President Trump recently announced an ambitious $200 billion infrastructure spending plan that could leverage tons of infrastructure investing in the next decade.

In this segment from Industry Focus: Energy, Transport Topics Congressional reporter Eugene Mulero explains how probable it is that the plan will actually be passed this year and how the end results would differ from the proposal if it were to be passed so soon.

A full transcript follows the video.

This video was recorded on March 1, 2018.

Sarah Priestley: You spend a lot of time on Capitol Hill, what's your impression of the likelihood of this actually getting through? And if it doesn't get through, what do you think it will look like as an end result?

Eugene Mulero: The latter is the big question. Right now, the chances are very, very slim for this year. You had the second Republican in Command in the Senate, Senator Cornyn of Texas, tell reporters yesterday that he doesn't expect an infrastructure bill to happen this year. This morning, speaking to state transportation officials, you had the big four transportation policy guys, the Chairman and ranking members of the Senate and House Transportation Committees. There was no consensus as to whether you could get an infrastructure bill done this year.

The closest we saw to some optimism was the Chairman of the House Committee, Bill Shuster of Pennsylvania, who said that he's going to really push to have these legislative markups on a bill this summer with the hope of having something done by the end of summer before the August Congressional Recess -- because Congress takes all of August off. And he told reporters this morning, if you can't get that done, he would look to have something after the midterm elections. It's technically not called a lame duck, but for lack of a better term we still call it a lame duck. A lame duck would be a presidential election. This is a midterm election.

Priestley: It's a similar effect.

Mulero: Correct. Bill Shuster is saying that because, since this is a midterm, it's customary for Congress not to do anything legislatively the month or two months prior to a midterm or a presidential election.

So, it's a very pessimistic, bleak outlook on whether or not they're going to get a big transportation bill this year. I actually go back to after Trump was elected, I want to say a week or two after Trump was elected, speaker Paul Ryan did a big panel, I think it was with The Atlantic magazine, talking about doing an autopsy of the election and getting his reaction. And he was asked, "President Trump is calling himself the Builder in Chief, he's going to get an infrastructure bill done. What do you think of it?" His reaction literally was to laugh out loud and then say, "We just passed the highway bill," referring to the 2015 FAST Act highway law, and then he says, "The Highway Trust Fund doesn't expire until 2020." Then, next topic. So, the leader of the Republican House of Representatives, and a person who's opposed to increasing the federal gas tax, which is actually the big elephant in the room in this whole big debate, he basically acknowledged that his party is going to wait until the deadline approaching the fiscal cliff, the funding cliff, on highway transportation projects, which is October of 2020.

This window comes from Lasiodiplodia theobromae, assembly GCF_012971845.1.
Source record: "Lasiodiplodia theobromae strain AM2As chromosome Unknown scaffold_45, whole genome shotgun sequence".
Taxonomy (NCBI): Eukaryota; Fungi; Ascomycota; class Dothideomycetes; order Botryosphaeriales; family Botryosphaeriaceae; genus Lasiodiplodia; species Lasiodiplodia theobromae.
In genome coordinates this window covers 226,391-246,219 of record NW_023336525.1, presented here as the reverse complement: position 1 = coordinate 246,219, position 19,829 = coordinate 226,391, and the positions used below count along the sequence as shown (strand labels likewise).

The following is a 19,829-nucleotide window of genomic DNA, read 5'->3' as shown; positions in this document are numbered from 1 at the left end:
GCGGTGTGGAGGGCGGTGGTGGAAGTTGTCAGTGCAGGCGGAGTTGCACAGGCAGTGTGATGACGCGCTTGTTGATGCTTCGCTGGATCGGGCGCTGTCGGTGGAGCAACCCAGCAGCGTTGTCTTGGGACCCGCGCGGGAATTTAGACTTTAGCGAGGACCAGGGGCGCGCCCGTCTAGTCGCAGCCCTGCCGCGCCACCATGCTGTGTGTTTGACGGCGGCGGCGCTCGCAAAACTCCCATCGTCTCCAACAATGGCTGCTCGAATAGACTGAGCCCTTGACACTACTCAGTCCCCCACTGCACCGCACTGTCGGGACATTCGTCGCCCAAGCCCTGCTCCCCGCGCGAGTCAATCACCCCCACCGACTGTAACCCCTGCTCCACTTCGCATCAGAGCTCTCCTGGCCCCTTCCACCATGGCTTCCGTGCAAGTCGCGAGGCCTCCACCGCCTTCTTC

Now, on the flip side, to your point, let's say they actually do get a law passed this year. I think what it will look like, it will look very, very small. It's not going to be a $1.5 trillion investment leveraged thing. It will be something like, instead of $200 billion, maybe $100 billion with the goal of reaching $500 billion over six or seven years. And it doesn't increase the fuel tax, because there's a lot of Republican opposition to that. And there will be some compromise on the part of Democrats. The Democrats will sacrifice some money for transit projects, because transit projects are more relevant to urban districts. And Republicans will sacrifice some money for rural projects, because more rural districts are represented by Republicans.

Priestley: OK, that's interesting. It's interesting because a lot of infrastructure stocks got bought up on the campaign promises by President Trump and then pulled back a little bit this year. But, it seems like maybe everybody should keep their expectations in check. One thing that I will say about it that I think it's interesting is, it's really brought the subject of infrastructure to the fore of voters' minds, I feel like. I've only been in the U.S. for two years, so you can tell me if this has always been an ongoing political weapon, but it seems like it's going to become increasingly important.

Mulero: We have a very unique Commander in Chief who calls himself the Builder in Chief. That's debatable, by the way. But, since he really campaigned hard on infrastructure, and he borrowed a page from our former Vice President, Joe Biden, who was calling certain infrastructure projects like LaGuardia Airport a third-world status airport. He really elevated the conversation. One, we need to give President Trump credit for elevating the national conversation on infrastructure. He has done that.

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